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How Can Reading 52 Books Per Year Make You a Better PR Professional

“I love your idea of 52 books a year,” said a colleague recently. She was referring to my annual reading goal, which I’m maintained for more than 10 years now. “But how do you ever manage it?” she added.

In truth, I adore reading so much I don’t find it difficult. I was the kind of kid who read the backs of cereal boxes at breakfast.

But I recognize that not everyone enjoys reading as much as I do. As well, some might not understand all the benefits voracious reading imparts on all writers. Why should a happily employed — and busy — PR professional spend time reading novels, you ask? The answer is that we are all born imitators. As children, we learned to speak by imitating our parents and, every day, we learn to write by virtue of what we see when we read. If you do nothing more than scan annual reports and marketing magazines, your writing isn’t going to develop the way it could if you read interesting books.

Here, then, are five tips for fitting more reading into your day:

1) Read what you really like. Really! Don’t feel as though your grade 11 English teacher is hiding under the bed — or your English 100 professor is lurking in your closet. You don’t have to read classics and no one is going to report you to the linguistic police for reading thrillers. If you’ve always wanted to read Moby Dick, okay, but establish your reading habit first. Find some books that you can read easily and painlessly and increase your comfort by reading more of them. If you need some ideas, ask friends or a librarian or simply enter the names of other books you’ve read into Amazon and check the link titled: “Customers Who Bought This Item Also Bought…”

2) Read in bits and pieces. Don’t feel you need a two-hour chunk of time to be able to read. I always have a book — or my Kindle — in my purse. Read while standing in line at the bank, read while on transit (although not while driving!), read while waiting for a friend. If you’ve made the right choices (see point 1, above) you’ll be motivated to leap back into your book. If not, make different choices!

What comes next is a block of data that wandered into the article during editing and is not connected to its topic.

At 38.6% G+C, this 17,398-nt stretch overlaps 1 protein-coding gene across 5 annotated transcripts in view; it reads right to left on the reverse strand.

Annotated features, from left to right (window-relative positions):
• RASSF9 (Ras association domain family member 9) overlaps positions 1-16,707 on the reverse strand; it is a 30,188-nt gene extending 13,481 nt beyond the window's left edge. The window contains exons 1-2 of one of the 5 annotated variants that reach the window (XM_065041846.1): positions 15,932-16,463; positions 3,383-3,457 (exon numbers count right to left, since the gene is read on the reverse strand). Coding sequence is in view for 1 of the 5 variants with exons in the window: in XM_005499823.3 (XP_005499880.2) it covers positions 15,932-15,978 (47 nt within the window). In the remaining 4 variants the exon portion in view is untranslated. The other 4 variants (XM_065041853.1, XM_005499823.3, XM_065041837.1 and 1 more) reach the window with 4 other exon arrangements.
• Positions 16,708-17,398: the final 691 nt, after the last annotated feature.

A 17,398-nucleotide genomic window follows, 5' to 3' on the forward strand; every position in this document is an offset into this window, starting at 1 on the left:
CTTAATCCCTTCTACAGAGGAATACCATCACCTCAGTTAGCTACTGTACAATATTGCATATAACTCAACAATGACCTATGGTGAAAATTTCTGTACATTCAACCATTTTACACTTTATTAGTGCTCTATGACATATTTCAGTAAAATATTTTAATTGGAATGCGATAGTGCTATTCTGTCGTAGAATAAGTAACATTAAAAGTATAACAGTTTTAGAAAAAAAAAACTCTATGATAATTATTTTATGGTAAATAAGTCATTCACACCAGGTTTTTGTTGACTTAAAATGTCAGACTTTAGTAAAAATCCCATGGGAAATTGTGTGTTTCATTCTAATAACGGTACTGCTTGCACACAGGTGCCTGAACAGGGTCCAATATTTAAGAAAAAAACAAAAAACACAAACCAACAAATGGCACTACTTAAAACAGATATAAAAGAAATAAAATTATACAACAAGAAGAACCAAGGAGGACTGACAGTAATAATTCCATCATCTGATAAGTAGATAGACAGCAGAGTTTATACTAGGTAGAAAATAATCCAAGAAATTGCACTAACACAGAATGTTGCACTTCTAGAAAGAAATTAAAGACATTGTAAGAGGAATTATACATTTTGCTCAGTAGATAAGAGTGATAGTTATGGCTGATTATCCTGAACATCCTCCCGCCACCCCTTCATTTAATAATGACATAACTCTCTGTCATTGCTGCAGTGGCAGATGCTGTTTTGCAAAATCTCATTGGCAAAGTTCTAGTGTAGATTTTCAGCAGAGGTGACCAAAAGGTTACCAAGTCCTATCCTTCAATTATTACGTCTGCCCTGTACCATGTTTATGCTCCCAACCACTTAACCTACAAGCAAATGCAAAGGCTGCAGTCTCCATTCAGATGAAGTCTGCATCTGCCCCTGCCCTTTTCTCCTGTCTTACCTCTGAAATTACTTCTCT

3) Have a goal — and make it one you can likely exceed. I like the goal of 52 books per year because it’s memorable and because it translates to one book per week. That said, I almost never read at a rate of one per week. In fact, when I’m really busy with work, I can sometimes go several weeks without reading a book. But when I’m on holiday, I know I’ll usually read a book a day. For me, 52 books per year was a goal I knew I could exceed. Pick one that allows you to do the same — and feel good about yourself.

4) Turn the project into bite-sized chunks. A typical book is 300 pages. To read one per week you need to get through 43 pages each day. Whenever you start a new book, do a little math to see how many pages you need to read a day to reach your goal. It will seem much more manageable this way.

5) Keep a record of what you read. I cheerfully admit to being a tad obsessive-compulsive and confess I started a reading journal more than 20 years ago. Recently, I’ve persuaded my husband to do the same. I note the name of the book, author, publishing date, date I finished reading it and the first sentence of the book, which helps me recall the author’s style. If I feel like it, I might also add a sentence or two about my impressions of the book.

“Reading is to the mind what exercise is to the body,” said the English essayist Sir Richard Steele. Reading widely exposes us to new ideas, fresh images, interesting rhythms and different styles. What we read in books inevitably penetrates our deep unconscious and informs our own writing. That is why good writers are always good readers.

Resolve to give yourself the gift of plenty of time for reading.

Daphne Gray-Grant

Daphne Gray-Grant

A former daily newspaper editor, Daphne Gray-Grant is a writing and editing coach and the author of 8 1⁄2 Steps to Writing Faster, Better. She offers a weekly newsletter on her website Publication Coach. It's brief. It's smart. And it's free.
Daphne Gray-Grant
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